apply because the exclusion applies
to the work of the named insured,
regardless of whether the named insured is working as a subcontractor
or not. The subcontractor exclusion
would apply only to the work of
a subcontractor working on behalf
of the named insured. Double AA
Builders v. Preferred Contractors Insurance Company, 1 CA-CV 15-0375,
Under the away-going crops
doctrine, perennial plants that a
tenant in a fixed-term lease plants
knowing they will produce beyond
the term of the lease become fix-
tures belonging to the landlord.
Personal property that a tenant
affixes to real estate may become a
“fixture” of the realty if, among
other things, the tenant intends to
make the property a “permanent ac-
cession” to the property. Under the
away-going crops doctrine, a tenant
of a fixed-term lease who plants a
crop when he knows the lease will
expire before the crop can be har-
vested loses any interest in the crop
once the lease terminates. Accord-
ingly, applying the away-going crops
doctrine, a tenant in a fixed-term
lease intends for crops that will pro-
duce beyond the lease’s termination
to become fixtures and remain with
the realty. ABCDW v. Banning, 1
CA-CV 15-0261, 12/30/16.
At-will employees do not have
a claim for wrongful termination
based on a public policy that
employees who are competently
performing their jobs should be
retained. Under the Employment
Protection Act, A.R.S. § 23-1501,
employees may sue for wrongful termination when the discharge violates
a public policy set forth in or underlying a statute. Statutes governing
Arizona’s State Personnel System
provide that covered employees who
are competently performing their
jobs should be retained. As a result,
the State Personnel System requires
cause to terminate covered employees but does not require cause to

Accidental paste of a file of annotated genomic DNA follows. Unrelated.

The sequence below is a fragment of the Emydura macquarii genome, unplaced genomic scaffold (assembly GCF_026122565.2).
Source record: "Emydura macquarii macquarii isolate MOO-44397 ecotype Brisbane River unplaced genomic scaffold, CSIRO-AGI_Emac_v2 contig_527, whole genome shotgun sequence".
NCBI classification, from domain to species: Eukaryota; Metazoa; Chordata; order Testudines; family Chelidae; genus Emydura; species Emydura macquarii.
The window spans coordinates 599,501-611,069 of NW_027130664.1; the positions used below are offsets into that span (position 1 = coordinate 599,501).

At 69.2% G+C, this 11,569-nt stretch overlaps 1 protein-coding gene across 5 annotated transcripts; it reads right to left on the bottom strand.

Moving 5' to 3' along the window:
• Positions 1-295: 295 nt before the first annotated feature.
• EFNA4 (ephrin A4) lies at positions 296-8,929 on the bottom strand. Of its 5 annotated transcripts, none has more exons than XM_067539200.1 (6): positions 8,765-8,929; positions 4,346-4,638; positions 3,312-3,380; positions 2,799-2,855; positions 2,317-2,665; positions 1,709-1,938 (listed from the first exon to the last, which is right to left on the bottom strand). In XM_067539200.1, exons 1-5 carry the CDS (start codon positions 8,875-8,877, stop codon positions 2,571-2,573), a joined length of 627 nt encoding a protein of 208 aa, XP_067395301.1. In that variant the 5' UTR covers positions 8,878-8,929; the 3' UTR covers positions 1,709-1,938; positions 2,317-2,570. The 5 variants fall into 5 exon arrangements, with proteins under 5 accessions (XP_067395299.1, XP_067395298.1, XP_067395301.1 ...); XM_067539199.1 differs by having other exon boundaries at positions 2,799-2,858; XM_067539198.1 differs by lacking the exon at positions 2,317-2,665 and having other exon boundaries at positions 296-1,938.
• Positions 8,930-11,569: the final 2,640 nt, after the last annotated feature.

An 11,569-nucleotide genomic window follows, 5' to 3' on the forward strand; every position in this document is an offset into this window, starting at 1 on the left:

terminate uncovered at-will employees. The State Personnel System statute could therefore not form the
basis of a claim for wrongful termination of an at-will employee. Harper v.
State, 1 CA-CV 15-0519, 12/27/16.
The requirement in A.R.S. §
12-821.01 that a person must
file a notice of claim in connection
with claims against a public employee applies to claims against
elected officials. Under A.R.S. §
12-821.01, a person with a claim
against a “public employee” must
file a notice of claim with the person
“authorized to accept service for …
the pubic employee.” If the person
fails to file the notice of claim
within the time the statute requires,
then any lawsuit on the claim is
barred. A “public employee” is an
“employee” of a public entity, and
an “employee” includes officers.
Accordingly, § 12-821.01’s notice
of claim requirement applies to an
elected city council member who is
an officer, and therefore an “em-
ployee,” of the public entity. Villase-
nor v. Evans, 1 CA-CV 15-0433,
The federal Controlled Substance Act does not preempt state
officials from processing and approving zoning for medical marijuana dispensaries. The Arizona Supreme Court has held that the Controlled Substance Act does not expressly preempt all state drug laws or
occupy the entire field, Reed-Kaliher v.
Hoggatt, 237 Ariz. 119 (2015). This
case primarily involved a claim of
conflict preemption when Maricopa
County refused to issue zoning documents for a medical marijuana dispensary. The Court of Appeals rejected the claims of conflict preemption. White Mountain Health Center v.
Maricopa County, 1 CA-CV 14-0372,
Eric M. Fraser and Joseph N. Roth are attorneys at Osborn Maledon PA, where their
practices include civil appeals and appellate consulting with trial lawyers. They may be
reached at firstname.lastname@example.org, email@example.com, and are ably assisted with this column
by Osborn Maledon PA’s appellate group, which maintains azapp.com. AzAPP contributors
include Josh Bendor, Hayleigh S. Crawford, Joshua M. Ernst, William D.
Furnish, Randy McDonald, Brian K. Mosley, Jana Sutton and Andrea Taylor.
Patrick C. Coppen is a sole practitioner in Tucson.
James M. Susa is a shareholder in the Tucson office of
DeConcini McDonald Yetwin & Lacy PC.
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